It has a whopping 85% market share, beating rivals such as Tradeweb and Bloomberg.
Boeing and Airbus
Both of these companies have been hit badly by Covid-19. Airlines are suffering and downsizing, so we would expect orders for new planes to be cancelled. Recovery is not in sight.
That said, it is undeniable that commercial aircraft manufacturing is an oligopoly. Boeing and Airbus have a combined market share of 91%!
Bombardier, Embraer and AVIC are small players.
Monopolies do not last forever
Monopolies are not eternal as times will change. There will be new monopolies who disrupt the incumbents. One example is Kodak – it commanded 90% of film sales and 85% of camera sales in the U.S. in 1976. Today, it has declared for bankruptcy after the successful commercialisation of digital cameras, and subsequently phone cameras.
Another example is Nokia. My first handphone was a 3210 and I was playing Snake on it. At its peak, Nokia had 40% market share in the mobile phone market which Apple won over with the popularity of iPhones.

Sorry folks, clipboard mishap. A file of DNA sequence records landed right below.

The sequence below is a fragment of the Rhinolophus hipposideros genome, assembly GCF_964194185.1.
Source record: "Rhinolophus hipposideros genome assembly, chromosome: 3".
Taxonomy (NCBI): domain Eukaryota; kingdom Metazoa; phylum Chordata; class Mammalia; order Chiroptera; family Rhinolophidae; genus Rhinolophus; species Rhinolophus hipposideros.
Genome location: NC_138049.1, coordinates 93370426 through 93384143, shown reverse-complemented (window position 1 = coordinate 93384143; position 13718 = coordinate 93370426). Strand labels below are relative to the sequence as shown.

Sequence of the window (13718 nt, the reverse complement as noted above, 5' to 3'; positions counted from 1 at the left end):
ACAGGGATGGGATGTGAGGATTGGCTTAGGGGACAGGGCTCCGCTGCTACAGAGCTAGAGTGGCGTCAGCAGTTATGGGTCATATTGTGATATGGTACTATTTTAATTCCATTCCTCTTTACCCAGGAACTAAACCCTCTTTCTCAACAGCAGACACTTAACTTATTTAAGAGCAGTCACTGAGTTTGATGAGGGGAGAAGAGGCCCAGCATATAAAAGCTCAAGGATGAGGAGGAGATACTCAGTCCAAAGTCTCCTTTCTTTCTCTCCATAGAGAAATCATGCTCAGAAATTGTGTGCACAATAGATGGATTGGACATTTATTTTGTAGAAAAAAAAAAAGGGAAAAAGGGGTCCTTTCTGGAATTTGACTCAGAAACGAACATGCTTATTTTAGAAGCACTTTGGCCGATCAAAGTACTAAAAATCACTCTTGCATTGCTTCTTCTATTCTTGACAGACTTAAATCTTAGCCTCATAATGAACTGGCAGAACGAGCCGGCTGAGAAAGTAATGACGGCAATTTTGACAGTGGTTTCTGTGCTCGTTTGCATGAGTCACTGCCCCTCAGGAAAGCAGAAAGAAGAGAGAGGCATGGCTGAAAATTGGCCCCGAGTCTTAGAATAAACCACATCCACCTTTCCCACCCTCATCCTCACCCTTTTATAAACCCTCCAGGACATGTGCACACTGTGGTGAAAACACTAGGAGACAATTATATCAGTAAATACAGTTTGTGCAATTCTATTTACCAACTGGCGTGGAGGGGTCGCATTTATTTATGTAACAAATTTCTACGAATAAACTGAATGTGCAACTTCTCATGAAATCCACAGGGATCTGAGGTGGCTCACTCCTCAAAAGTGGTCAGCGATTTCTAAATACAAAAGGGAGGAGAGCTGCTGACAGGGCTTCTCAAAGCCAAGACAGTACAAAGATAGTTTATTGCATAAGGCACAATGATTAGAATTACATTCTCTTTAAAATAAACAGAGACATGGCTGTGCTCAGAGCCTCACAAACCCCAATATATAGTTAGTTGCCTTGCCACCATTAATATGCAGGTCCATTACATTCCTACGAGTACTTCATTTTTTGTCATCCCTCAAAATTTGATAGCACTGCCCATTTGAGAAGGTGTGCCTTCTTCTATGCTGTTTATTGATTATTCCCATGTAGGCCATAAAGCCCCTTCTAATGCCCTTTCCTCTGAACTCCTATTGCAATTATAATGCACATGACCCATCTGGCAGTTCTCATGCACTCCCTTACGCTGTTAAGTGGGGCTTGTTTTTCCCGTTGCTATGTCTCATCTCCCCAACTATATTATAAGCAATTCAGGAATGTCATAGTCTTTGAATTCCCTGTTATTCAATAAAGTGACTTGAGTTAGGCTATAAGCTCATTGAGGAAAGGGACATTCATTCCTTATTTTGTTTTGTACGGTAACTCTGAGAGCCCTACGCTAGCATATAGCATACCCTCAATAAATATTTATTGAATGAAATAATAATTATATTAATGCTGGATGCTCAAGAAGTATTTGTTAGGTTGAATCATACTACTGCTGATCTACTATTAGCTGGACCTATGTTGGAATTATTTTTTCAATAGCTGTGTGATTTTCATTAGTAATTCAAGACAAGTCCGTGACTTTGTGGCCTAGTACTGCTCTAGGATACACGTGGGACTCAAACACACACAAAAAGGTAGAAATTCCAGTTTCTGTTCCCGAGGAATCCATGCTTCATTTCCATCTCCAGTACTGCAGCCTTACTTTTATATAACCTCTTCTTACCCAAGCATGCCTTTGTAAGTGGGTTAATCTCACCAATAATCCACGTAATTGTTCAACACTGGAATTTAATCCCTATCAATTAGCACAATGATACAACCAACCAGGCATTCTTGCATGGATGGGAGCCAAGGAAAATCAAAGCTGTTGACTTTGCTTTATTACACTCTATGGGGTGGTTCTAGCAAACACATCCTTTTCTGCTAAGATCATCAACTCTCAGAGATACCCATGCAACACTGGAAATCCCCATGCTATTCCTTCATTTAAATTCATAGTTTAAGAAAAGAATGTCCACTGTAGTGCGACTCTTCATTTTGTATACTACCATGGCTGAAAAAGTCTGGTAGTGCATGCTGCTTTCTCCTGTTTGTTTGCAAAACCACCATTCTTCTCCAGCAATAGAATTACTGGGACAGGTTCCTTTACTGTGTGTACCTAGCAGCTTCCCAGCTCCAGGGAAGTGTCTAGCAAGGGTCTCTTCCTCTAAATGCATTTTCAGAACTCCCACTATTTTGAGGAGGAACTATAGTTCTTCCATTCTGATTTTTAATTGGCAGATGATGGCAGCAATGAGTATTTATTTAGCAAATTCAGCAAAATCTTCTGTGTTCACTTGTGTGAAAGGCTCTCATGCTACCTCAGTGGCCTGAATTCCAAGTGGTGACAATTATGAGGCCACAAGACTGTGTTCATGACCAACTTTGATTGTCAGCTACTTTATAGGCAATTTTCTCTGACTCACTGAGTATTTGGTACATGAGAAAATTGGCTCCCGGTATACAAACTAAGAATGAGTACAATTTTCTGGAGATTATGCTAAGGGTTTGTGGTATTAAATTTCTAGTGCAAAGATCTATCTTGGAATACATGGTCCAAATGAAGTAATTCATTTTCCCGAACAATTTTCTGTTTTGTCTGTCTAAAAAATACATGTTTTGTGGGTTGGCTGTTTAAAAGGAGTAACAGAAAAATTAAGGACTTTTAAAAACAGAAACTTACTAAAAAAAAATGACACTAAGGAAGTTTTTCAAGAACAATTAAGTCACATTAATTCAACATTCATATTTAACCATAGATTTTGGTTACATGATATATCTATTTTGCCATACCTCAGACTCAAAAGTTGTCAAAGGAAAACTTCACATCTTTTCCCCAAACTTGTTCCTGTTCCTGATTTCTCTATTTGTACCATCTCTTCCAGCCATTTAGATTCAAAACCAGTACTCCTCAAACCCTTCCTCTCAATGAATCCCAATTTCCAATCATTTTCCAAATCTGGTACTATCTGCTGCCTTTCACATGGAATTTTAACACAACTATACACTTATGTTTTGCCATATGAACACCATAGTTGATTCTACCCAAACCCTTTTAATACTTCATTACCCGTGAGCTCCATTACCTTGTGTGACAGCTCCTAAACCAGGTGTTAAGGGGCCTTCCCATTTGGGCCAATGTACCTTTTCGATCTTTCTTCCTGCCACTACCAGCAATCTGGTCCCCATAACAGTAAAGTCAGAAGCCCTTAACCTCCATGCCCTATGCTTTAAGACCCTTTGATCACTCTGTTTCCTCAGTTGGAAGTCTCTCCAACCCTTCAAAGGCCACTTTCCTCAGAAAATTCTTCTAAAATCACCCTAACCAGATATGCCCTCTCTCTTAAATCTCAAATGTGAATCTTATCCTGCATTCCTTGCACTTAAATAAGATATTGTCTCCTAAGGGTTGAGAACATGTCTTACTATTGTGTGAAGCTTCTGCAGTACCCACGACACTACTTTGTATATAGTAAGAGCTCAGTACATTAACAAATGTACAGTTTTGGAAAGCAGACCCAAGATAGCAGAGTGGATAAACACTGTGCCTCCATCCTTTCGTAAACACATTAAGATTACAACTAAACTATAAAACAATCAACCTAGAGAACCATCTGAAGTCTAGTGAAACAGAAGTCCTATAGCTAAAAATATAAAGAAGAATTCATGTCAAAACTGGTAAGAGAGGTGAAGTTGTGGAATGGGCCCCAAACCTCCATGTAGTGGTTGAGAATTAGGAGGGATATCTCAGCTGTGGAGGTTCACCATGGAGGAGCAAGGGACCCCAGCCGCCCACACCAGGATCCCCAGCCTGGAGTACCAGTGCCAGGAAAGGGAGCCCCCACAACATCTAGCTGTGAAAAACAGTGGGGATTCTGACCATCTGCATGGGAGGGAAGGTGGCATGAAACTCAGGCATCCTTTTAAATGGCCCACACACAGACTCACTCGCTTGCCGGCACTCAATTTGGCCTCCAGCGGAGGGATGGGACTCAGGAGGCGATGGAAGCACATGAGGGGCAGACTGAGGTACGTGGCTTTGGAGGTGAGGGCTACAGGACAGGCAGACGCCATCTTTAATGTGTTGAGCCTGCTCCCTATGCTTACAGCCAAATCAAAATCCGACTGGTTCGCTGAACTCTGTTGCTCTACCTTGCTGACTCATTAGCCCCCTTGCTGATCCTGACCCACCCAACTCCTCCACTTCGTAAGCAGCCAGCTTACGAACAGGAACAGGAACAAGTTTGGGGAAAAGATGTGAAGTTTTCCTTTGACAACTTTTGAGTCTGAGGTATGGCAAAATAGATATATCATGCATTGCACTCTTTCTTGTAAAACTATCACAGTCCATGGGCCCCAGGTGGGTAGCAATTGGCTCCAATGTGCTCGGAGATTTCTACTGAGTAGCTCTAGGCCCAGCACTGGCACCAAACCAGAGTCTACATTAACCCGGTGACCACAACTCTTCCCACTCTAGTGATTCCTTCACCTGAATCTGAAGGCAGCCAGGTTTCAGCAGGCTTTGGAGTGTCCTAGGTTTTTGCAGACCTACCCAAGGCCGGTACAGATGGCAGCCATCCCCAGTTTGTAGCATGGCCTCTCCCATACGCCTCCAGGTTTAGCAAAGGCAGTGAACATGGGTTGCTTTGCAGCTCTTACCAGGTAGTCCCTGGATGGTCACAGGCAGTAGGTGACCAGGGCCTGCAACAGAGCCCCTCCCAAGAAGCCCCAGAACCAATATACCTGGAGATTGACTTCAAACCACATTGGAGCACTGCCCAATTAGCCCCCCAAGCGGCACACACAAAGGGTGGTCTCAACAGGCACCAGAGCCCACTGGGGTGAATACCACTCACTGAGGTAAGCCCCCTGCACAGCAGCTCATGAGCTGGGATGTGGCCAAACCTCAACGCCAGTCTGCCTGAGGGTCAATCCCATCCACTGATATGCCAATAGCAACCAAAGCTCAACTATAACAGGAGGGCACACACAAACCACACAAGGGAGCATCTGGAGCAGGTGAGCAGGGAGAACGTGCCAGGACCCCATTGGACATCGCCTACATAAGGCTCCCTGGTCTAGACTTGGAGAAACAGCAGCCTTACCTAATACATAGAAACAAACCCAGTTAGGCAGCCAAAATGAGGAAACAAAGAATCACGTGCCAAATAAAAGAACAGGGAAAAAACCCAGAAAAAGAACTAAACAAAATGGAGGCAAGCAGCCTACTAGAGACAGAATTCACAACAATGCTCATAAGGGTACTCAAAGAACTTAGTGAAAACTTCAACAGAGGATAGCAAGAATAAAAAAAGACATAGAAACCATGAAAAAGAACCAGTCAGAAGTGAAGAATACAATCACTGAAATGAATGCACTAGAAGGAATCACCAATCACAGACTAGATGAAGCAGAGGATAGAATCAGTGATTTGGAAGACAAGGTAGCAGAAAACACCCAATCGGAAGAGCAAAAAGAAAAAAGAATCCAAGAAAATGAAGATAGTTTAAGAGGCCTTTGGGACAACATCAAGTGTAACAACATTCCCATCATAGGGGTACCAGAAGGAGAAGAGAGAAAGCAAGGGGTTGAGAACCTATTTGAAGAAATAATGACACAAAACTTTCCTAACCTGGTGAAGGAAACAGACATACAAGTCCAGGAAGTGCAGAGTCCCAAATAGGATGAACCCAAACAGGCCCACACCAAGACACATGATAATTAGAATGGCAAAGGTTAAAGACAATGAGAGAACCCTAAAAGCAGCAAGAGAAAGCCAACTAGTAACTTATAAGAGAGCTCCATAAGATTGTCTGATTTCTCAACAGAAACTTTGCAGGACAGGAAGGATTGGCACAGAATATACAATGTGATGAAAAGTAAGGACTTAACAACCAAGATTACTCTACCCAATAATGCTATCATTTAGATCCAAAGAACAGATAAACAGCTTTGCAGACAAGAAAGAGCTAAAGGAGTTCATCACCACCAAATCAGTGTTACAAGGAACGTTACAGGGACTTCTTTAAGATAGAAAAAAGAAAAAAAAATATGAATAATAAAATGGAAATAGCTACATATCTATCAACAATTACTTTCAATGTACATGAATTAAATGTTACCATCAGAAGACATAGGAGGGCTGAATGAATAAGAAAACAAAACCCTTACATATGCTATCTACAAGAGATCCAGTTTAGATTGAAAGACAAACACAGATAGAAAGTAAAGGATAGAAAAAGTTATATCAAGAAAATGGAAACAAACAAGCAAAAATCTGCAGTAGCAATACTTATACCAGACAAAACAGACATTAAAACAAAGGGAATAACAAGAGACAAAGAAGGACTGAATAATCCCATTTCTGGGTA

Hence, you have to monitor your monopoly stocks even when you are investing for the long term. You may have noticed that the changes tend to happen faster for technology related stocks, which was why Buffett avoided them most of the time.
Regardless, it is important to look out for permanent fundamental shifts in the business landscape that will affect the monopolies that you have invested in.
MOAT ETF – an easier way to invest in monopolies
Don’t want to pick stocks but want to invest in monopolies?
I have good news for you – there’s an ETF that invest in monopolies – VanEck Vectors Morningstar Wide Moat ETF (CBOE:MOAT).